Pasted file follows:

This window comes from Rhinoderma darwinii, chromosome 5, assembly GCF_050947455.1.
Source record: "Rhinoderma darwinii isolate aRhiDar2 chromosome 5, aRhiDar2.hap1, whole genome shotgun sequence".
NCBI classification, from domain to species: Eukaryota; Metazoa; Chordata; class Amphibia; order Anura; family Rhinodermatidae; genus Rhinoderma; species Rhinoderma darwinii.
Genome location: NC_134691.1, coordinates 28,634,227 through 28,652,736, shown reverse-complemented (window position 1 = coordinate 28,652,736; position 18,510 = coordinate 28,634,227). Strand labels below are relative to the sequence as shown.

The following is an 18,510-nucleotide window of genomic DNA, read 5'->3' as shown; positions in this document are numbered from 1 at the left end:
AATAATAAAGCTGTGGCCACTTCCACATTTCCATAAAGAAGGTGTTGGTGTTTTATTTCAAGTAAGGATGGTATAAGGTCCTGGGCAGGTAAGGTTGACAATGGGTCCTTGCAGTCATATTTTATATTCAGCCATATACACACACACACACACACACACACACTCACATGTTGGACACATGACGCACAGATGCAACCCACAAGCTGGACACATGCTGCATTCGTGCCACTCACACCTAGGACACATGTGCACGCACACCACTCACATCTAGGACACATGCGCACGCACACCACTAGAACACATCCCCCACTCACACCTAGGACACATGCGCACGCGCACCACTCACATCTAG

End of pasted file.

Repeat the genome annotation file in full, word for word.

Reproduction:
This window comes from Rhinoderma darwinii, chromosome 5, assembly GCF_050947455.1.
Source record: "Rhinoderma darwinii isolate aRhiDar2 chromosome 5, aRhiDar2.hap1, whole genome shotgun sequence".
NCBI classification, from domain to species: Eukaryota; Metazoa; Chordata; class Amphibia; order Anura; family Rhinodermatidae; genus Rhinoderma; species Rhinoderma darwinii.
Genome location: NC_134691.1, coordinates 28,634,227 through 28,652,736, shown reverse-complemented (window position 1 = coordinate 28,652,736; position 18,510 = coordinate 28,634,227). Strand labels below are relative to the sequence as shown.

The following is an 18,510-nucleotide window of genomic DNA, read 5'->3' as shown; positions in this document are numbered from 1 at the left end:
AATAATAAAGCTGTGGCCACTTCCACATTTCCATAAAGAAGGTGTTGGTGTTTTATTTCAAGTAAGGATGGTATAAGGTCCTGGGCAGGTAAGGTTGACAATGGGTCCTTGCAGTCATATTTTATATTCAGCCATATACACACACACACACACACACACACACTCACATGTTGGACACATGACGCACAGATGCAACCCACAAGCTGGACACATGCTGCATTCGTGCCACTCACACCTAGGACACATGTGCACGCACACCACTCACATCTAGGACACATGCGCACGCACACCACTAGAACACATCCCCCACTCACACCTAGGACACATGCGCACGCGCACCACTCACATCTAG